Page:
About experiences he's had with an old coyote.

You don't often see them, but you always know they're there
By the yipping and the yapping that they do outside their lair.
In the stillness of the evening, it is easy to denote
That the wailing you are hearing is the song of a coyote.

Are they calling out for company?  Do they shout out their pain?
Are they hoping with their lonely song another's heart to gain?
Do they sing an ode to freedom that they keep at any cost?
Do they mourn because each day more open land is being lost?
Is their howl a song of joy in praise of stars and moon?
Is there pride, or is there anger in the shouting of their tune?
With head thrown back, the haunting wail flows forward from the throat,
A cry of independence echoed by the wild coyote.

You may hate them; you may hunt them, but admit that they are smart,
For they know that open spaces are the best for someone's heart.
If it's true that only the fittest will remain alive,
Only time will tell if man or if coyote can survive.
If man should prove the fittest, then we will surely gloat,
But chances are the inheriting meek will be the lone coyote.

Ann Sochat
This poem may not be reprinted or reposted without the author's written permission.

And How I'd Ride

I never will forget the very first time that I saw it,
There I was a-walkin' down the street.
We had come in to the general store to pick a few things up,
An' Pa gave me a nickel to buy some sweets.
As I moseyed to the ice cream parlor to buy some penny candy,
Somethin' in Joe's window caught my eye,
The prettiest saddle I'd ever seen was sittin' on a stand,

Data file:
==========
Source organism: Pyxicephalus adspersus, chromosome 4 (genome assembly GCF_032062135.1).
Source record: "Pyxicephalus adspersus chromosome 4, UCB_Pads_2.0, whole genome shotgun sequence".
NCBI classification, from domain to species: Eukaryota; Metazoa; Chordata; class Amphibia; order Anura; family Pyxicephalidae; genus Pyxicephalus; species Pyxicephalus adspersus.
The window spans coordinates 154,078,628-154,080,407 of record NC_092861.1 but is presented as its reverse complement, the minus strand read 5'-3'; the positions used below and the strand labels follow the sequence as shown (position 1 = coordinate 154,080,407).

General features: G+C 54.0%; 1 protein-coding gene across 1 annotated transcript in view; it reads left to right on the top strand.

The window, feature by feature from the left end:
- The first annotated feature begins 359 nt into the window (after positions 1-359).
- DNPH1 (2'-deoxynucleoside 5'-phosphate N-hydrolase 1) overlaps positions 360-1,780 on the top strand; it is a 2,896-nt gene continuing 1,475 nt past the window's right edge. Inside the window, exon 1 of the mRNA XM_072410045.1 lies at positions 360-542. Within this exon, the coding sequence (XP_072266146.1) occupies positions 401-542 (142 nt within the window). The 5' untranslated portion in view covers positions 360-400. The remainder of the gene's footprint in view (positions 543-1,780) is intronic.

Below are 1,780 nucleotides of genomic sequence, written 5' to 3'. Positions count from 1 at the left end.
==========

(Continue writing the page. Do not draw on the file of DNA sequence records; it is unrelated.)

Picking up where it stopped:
I can't describe its beauty, but I'll try:
It was smooth an' shiny-lookin',  not too fancy nor too plain,
With a little leather toolin' on back an' side,
An' I knew that if I just could put that saddle on my horse,
Gosh, Almighty, I would have the finest ride!

And I'd ride out on the desert,
Out amongst the sage an' brush,
And I'd feel the joy of bein' young and free,
And I'd chase them ole jackrabbits
'Roun' the sand hills with mesquite,
And I would be so happy to be me!
-- And how I'd ride!

When I went into the store just so's I could touch the saddle,
There was loving admiration in my eyes!
And Mrs. Joe, she came right up and said, "Why don't you try it?
I do believe it's just about your size!"
And my, but it felt fine when I climbed into that seat.
I said, "Thank you kindly, Ma'm, for lettin' me try it.
I hope that saddle doesn't sell, cause I'm gonna save my nickels
And when I've got enough, I'll come an' buy it!"
And I ran to tell my pa about it,  but he just looked sad
And stood there with his hands down at his side,
"Now, don't you git yer heart set,"  but he didn't understand,
If I only had that saddle, how I'd ride!

And I'd ride up in the mountains